But I do feel the need to point out a few misconceptions. First, it isn’t true to say that successful marketing taglines are all about what a product does. In the US, for example, Mercedes has for years been using the tag line: “The best or nothing.” That tells you neither about what it is nor what it does. Incredibly successful marketing campaigns in the UK have included: “Keep them by the bread bin”, “P-p-p-pick up a Penguin”, and “Beanz Meanz Heinz.” None of them said what the product did.

Indeed, a very great deal of marketing is clearly targeted at a specific group of potential users. Kay, the jewelers, clearly targets men buying for women. Reverse mortgage companies target those over a certain age … The list goes on…

The point I am making is that good marketing is hard to do. We can’t rely on sweeping assertions about how marketing works; we need to tailor our message carefully.

And here’s the other problem. No matter who comments on this, and on other, ClassicPress thread(s), and no matter whether they are pro or against a particular marketing idea, they aren’t really a good barometer of how our messaging might be perceived. That’s because they are already here!

The real issue lies in identifying what is the reason that more people aren’t here too. If it’s a marketing thing, then, sure, we need to consider how to do it better. But if the barrier is something other than marketing, re-formulating taglines won’t make any difference and will just take up time that most of us don’t have anyway.

Finally, another problem I’ve seen is that we adopted the “business-focused” after quite a bit of discussion. But as soon as someone said they were put off, we got a bit squeamish about it, even though the reason for the tagline was to target a specific group and that person wasn’t in that group. We can’t keep doing that.

If we choose to target a group, then it’s inevitable that those outside that group might be deterred. That’s OK! If, on the other hand, we choose to highlight what ClassicPress does, we can’t get upset when someone is put off who wants to do something else (even if ClassicPress could do that too). If we keep reacting like that, we’ll be forever changing taglines.

What this highlights, of course, is just how hard marketing is to do well. And, as I said at the outset, I don’t think we should consider changing anything before version 2 is due out. But I would like to see some broader discussion between now and then of what our marketing should look like. I don’t think that limiting things to a re-phrasing of the tagline is likely to prove terribly helpful.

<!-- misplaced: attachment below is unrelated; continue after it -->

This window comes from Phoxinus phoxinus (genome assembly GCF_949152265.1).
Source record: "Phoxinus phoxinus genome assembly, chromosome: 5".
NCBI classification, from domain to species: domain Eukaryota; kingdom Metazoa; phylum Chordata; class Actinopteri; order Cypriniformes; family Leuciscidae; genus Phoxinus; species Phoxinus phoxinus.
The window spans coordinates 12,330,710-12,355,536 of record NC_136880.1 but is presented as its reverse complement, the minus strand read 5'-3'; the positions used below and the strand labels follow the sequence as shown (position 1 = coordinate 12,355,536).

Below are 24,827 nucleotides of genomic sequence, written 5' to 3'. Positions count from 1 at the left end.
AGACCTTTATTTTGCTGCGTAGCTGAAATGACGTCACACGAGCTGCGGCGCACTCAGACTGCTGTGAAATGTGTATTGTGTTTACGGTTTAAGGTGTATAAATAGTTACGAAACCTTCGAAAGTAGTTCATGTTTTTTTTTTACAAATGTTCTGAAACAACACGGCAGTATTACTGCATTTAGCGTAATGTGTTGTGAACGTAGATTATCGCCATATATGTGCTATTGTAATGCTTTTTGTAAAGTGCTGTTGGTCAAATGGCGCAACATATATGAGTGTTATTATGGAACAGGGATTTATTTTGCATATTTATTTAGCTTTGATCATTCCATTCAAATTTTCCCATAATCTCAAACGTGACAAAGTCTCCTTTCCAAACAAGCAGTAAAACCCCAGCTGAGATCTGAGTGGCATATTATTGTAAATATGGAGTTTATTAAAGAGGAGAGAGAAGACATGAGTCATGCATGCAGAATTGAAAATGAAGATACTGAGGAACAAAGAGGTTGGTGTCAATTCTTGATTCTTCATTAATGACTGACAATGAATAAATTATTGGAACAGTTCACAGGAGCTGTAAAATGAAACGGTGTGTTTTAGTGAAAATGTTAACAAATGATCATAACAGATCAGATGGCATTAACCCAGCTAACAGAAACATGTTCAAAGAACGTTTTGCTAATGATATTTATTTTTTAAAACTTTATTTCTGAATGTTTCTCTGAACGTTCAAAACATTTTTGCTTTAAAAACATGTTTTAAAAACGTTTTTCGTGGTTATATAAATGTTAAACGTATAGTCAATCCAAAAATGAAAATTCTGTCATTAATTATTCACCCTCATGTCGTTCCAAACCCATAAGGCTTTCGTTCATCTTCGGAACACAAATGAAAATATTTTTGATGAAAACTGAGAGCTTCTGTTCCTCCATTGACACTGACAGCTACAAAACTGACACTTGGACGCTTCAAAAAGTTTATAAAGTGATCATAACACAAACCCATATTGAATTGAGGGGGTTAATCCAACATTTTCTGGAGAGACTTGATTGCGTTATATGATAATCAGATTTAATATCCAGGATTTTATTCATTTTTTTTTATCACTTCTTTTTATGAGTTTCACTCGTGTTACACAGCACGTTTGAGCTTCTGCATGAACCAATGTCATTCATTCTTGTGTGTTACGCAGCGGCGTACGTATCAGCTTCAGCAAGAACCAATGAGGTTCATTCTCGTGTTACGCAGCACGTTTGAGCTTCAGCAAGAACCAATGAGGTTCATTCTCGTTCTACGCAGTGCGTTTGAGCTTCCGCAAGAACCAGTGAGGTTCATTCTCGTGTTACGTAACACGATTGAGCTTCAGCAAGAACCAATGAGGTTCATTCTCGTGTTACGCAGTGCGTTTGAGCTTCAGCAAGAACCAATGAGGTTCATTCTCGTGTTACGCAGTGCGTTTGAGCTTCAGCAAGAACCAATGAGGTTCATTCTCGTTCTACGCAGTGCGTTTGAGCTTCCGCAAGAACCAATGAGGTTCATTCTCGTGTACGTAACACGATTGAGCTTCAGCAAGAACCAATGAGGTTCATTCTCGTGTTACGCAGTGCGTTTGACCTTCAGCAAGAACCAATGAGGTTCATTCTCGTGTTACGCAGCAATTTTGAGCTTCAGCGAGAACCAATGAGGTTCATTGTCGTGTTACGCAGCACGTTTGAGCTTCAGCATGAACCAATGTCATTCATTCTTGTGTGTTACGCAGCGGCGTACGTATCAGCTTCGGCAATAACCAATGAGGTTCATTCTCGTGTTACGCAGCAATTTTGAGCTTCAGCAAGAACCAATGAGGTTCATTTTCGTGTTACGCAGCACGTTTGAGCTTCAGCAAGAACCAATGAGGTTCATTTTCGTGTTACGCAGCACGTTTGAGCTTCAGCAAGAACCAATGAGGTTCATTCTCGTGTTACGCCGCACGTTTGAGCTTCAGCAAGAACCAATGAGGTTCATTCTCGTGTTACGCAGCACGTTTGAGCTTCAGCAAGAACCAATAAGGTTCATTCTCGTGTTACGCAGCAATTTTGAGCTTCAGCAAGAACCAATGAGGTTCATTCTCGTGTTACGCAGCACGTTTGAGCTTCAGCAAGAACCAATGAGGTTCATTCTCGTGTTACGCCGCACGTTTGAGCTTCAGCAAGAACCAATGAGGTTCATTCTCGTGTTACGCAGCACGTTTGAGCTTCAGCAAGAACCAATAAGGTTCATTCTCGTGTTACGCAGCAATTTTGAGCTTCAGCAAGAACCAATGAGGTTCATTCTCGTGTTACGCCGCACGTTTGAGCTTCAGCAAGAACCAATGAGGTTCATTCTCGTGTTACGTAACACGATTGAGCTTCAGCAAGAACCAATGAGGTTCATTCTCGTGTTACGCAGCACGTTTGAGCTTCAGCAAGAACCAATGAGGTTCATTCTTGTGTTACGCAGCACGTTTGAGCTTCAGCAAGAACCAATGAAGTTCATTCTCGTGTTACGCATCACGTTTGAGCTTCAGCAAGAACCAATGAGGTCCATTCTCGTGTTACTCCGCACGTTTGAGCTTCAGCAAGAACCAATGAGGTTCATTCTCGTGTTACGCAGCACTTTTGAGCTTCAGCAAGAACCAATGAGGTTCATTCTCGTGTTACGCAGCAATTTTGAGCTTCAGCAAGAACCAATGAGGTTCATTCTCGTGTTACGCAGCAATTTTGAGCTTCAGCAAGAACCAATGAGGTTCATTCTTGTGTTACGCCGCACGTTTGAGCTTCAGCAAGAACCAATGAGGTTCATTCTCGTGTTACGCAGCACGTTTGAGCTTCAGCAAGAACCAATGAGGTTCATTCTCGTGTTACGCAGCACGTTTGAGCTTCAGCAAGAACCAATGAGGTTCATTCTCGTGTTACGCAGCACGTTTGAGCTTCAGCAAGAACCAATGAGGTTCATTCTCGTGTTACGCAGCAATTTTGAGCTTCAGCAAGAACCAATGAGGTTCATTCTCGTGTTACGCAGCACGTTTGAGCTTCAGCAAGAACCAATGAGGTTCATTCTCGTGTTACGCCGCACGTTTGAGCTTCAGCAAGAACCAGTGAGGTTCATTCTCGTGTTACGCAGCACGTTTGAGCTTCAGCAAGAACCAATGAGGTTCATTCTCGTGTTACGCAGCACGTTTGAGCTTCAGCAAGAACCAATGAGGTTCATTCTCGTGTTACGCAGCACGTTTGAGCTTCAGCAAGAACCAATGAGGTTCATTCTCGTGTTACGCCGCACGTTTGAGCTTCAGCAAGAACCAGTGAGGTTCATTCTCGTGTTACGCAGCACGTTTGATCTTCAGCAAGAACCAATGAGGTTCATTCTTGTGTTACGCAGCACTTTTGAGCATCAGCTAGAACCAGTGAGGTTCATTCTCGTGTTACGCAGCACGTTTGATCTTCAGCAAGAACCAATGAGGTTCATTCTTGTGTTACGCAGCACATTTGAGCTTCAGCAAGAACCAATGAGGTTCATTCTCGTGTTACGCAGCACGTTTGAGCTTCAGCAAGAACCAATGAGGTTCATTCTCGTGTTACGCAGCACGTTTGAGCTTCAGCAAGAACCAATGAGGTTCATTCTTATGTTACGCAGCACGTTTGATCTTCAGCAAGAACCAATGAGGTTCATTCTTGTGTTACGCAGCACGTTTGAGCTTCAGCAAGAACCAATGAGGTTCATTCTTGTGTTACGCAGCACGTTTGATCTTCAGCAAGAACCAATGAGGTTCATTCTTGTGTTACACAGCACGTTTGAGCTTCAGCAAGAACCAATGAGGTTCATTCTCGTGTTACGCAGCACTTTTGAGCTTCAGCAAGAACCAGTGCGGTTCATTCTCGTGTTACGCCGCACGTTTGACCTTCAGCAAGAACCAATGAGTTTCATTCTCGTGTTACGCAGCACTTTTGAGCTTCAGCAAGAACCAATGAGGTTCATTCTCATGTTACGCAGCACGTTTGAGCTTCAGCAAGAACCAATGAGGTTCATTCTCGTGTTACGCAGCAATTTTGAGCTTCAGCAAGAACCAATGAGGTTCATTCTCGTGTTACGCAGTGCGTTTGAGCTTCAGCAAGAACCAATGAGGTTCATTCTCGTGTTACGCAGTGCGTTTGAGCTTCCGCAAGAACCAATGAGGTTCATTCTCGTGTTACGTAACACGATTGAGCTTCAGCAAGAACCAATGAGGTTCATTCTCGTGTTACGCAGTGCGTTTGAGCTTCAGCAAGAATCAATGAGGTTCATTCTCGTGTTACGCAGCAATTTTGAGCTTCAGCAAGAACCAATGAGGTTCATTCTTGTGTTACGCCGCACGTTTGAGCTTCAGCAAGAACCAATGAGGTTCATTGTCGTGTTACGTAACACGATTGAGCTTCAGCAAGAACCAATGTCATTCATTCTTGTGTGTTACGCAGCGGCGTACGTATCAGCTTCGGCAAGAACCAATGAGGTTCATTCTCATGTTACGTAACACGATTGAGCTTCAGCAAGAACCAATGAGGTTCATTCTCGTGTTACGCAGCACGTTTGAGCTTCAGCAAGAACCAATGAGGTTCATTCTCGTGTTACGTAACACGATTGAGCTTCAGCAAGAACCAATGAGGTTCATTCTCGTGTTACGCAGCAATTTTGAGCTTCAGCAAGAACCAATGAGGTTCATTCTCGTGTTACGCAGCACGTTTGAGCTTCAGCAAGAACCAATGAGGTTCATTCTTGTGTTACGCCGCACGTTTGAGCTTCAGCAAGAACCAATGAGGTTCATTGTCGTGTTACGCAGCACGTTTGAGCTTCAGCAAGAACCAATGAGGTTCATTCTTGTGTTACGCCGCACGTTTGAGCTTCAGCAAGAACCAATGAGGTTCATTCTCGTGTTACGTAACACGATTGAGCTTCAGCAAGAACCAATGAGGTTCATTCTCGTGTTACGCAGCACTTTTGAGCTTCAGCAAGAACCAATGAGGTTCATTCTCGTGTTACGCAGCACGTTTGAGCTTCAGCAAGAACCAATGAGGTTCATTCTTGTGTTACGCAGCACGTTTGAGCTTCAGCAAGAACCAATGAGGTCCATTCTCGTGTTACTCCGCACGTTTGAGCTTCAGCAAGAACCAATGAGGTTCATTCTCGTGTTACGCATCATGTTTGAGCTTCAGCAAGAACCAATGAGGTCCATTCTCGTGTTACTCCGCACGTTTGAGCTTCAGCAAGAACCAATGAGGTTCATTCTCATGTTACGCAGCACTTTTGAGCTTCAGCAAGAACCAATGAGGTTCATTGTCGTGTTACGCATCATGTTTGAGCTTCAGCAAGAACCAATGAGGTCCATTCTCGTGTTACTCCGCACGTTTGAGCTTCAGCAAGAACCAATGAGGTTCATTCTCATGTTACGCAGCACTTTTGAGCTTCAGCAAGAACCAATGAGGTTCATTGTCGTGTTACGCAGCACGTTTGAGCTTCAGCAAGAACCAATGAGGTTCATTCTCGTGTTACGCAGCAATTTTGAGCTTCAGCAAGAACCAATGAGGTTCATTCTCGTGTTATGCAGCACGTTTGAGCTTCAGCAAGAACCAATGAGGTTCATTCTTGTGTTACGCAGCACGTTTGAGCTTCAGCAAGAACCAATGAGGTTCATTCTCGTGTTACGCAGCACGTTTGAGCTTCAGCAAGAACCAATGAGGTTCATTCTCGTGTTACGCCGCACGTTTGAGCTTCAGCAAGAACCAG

Good points.

To be fair, the previous discussion was beginning to go nowhere after awhile. I wonder if people may have settled for “business-focused” rather than truly believed in it. This further discussion, which has been refocused, sort of points to that.


Yes. Absolutely. We can’t be all things to all people, nor should we try to be.

And yes… marketing is incredibly difficult to do well. Thank you for acknowledging that. Marketing generally takes the brunt of any criticism of a product or service because it’s out front for anyone to see… unlike the real work, which is the development of the product. Without a solid product that lives up to the marketing, we can’t succeed.

I think we will get much farther if we just focus on keeping a steady course toward our ultimate goals of creating the very best CMS possible. As we prove over time that ClassicPress provides a high-value, stable, secure solution with a long-term vision and a heart for its community, healthy growth will result.


Vorsprung durch Technik. There’s another one. It’s fine having a snappy tag line if you’re an established brand but when you’re trying to get established, you need more than that. I agree wholeheartedly that marketing is difficult. I also agree entirely with @BlueSkyPhoenix that one of CP’s USPs is its community and culture but again, how do you get this across to people? It is such an important part of CP. Users can be free of Automattic’s bullying culture and can actually be part of CP’s future. When the “mighty” Joost de Valk resigns from his recent appointment as WP’s Marketing Lead because even he didn’t fit in, then you know WP has got serious problems. Advantage CP.

Personally I agree we should look to V2 before attempting to rebrand.